What’s the deal with Argentina?

What’s the deal with Argentina?

Many Jews escaped to Argentina in the middle of the last century, and it now has more than any other Latin American country. Argentinian accents and melodies – and rabbis and cantors – have influenced Jewish life in North America for decades now. Once we get over the strangeness of Spanish first names joined with quintessentially Ashkenazi last names, we realized that they come from a Jewish culture not unlike ours.

In some ways, at any rate. In other ways, it is very different.

Many Nazis decamped to Argentina toward the end of the war. Chief among them, the supremely evil Adolf Eichmann, who was captured, taken to Israel, tried for crimes against humanity, and executed.

Later, during the military junta that ruled Argentina from 1976 to 1983, many people were disappeared, as the phrase went; many were pushed out of airplanes or met other terrifying fates. Jews were prime targets for disappearance. Jacobo Timerman, the journalist who wrote about the junta, suffered terribly for it, as his book, “Prisoner Without A Name, Cell Without a Number,” described.

In March 1992, the Israeli embassy in Buenos Aires was bombed. Twenty-nine people died. In July 1994, the local JCC, called the AMIA, also was bombed. Eighty-five people died, and more than 200 were wounded.

The history of the investigations into the bombings reads like a plot summary of an implausible down-market thriller. It seems that Iran is behind at least the AMIA bombing, but two decades of Argentinian presidents and their governments have twisted themselves into unbecoming knots to keep Iran out of it – and perhaps, at least it is alleged, have accepted huge amounts of money for so knotting themselves. There have been a few low-level arrests, but nothing more.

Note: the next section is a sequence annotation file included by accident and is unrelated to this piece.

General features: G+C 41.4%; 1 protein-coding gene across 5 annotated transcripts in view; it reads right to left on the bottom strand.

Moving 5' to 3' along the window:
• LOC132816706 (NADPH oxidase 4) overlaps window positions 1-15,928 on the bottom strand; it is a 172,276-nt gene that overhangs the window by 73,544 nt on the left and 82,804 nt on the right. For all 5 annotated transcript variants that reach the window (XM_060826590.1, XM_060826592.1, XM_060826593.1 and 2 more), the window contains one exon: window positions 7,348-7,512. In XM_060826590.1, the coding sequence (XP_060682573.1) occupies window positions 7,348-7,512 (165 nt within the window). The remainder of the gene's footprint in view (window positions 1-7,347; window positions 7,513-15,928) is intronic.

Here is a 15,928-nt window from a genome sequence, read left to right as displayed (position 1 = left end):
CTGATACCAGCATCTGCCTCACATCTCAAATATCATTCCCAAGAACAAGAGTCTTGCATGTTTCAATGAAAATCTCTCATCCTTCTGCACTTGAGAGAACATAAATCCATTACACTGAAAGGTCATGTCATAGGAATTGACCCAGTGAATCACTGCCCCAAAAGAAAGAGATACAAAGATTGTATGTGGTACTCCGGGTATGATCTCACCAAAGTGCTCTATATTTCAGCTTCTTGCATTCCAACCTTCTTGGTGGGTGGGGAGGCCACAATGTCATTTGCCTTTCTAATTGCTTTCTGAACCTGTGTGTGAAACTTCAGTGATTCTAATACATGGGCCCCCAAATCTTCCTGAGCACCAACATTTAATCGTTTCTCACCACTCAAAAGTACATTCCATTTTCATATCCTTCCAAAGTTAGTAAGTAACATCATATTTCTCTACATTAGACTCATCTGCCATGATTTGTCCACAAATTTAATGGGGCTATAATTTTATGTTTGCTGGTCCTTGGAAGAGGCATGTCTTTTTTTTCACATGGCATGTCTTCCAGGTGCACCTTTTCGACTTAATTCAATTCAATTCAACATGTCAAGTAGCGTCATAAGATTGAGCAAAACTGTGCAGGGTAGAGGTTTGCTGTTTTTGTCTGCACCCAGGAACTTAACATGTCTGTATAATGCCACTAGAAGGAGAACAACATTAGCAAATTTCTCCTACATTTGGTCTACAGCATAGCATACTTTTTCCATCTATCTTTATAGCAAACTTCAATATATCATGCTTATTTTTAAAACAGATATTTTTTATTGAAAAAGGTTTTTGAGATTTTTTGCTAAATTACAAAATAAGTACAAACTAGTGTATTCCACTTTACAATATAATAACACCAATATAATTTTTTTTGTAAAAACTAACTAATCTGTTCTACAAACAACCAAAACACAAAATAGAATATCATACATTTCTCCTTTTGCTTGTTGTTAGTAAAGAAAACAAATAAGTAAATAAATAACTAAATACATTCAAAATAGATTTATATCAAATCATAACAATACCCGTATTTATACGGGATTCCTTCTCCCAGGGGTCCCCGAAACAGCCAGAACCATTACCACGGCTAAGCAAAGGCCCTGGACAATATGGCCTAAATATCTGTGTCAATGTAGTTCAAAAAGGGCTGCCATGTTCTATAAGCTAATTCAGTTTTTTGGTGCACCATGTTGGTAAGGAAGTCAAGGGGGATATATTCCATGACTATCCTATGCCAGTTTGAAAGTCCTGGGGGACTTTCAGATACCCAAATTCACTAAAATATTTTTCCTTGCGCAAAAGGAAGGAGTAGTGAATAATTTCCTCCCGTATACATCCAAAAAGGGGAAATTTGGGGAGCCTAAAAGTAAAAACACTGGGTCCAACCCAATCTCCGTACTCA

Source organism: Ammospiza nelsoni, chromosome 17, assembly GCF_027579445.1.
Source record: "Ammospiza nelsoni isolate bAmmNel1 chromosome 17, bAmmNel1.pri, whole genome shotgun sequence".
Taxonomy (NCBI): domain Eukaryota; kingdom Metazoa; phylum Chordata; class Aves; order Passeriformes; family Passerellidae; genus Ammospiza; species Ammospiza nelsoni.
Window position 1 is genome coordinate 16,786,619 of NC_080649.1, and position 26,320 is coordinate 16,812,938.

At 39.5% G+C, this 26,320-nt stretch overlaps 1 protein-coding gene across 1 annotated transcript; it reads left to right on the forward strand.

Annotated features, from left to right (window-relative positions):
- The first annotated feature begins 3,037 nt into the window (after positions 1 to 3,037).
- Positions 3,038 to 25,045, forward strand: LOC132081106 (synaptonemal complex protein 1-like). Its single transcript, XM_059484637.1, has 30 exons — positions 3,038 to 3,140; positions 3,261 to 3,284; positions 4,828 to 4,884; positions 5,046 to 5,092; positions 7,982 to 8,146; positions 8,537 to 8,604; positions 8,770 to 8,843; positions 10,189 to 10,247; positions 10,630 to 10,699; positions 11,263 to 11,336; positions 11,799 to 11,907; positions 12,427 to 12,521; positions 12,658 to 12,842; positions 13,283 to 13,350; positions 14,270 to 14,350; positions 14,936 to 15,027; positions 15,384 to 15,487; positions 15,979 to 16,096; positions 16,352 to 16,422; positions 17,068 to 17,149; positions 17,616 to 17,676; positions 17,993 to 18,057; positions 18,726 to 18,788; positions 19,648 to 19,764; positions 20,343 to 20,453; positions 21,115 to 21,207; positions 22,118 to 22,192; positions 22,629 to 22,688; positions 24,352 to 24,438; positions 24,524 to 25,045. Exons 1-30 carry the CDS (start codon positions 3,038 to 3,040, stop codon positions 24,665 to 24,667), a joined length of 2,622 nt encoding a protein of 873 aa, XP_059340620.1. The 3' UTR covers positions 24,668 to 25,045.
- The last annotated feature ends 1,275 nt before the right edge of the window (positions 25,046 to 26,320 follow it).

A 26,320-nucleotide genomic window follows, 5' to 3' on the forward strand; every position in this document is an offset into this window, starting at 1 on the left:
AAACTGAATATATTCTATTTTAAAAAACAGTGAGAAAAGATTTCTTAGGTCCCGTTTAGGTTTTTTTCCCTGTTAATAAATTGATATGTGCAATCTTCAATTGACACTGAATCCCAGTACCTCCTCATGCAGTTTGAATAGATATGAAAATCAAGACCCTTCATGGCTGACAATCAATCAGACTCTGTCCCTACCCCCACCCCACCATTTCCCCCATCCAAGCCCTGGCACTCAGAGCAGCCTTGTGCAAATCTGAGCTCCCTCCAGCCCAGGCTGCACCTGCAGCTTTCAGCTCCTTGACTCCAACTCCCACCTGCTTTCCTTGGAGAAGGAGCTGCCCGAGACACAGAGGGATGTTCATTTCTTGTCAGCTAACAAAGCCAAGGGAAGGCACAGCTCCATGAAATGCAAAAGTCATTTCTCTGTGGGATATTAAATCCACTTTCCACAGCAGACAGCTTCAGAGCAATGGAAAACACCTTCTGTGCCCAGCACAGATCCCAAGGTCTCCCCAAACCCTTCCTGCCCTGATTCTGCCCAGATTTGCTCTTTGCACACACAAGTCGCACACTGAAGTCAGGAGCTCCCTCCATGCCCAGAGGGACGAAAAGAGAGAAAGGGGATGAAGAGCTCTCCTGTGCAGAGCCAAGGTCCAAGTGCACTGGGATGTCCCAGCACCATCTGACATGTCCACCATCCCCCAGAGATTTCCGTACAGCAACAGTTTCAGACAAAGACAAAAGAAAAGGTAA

Recently, it seemed as if that status quo possibly might change. Alberto Nisman, the prosecutor assigned to the case after the last prosecutor was removed for corruption, was scheduled to show the country’s Congress evidence that he said would implicate President Cristina Fernandez de Kirchner, and, with thudding irony, her foreign minister, Jacobo Timerman’s son Hector, in the cover-up. (See the story on page 28.)

Here is where we go from thriller to locked-room mystery. On Monday, Mr. Nisman, who was Jewish, was found dead in his room, a pistol next to his body. Government officials immediately said that he had killed himself – so very, very sad! they said – but much of the world, including most of the country’s Jews, disagreed. After all, Mr. Nisman had gotten death threats. There was no suicide note. There was no gunpowder residue on his hand.

We have no idea what happened. We know that life seldom resembles murder mysteries or thrillers. We know that many people died in the bombings, and that the murderers have gone unpunished. We mourn Mr. Nisman’s death, and we hope that his findings will survive him, and that eventually justice will prevail.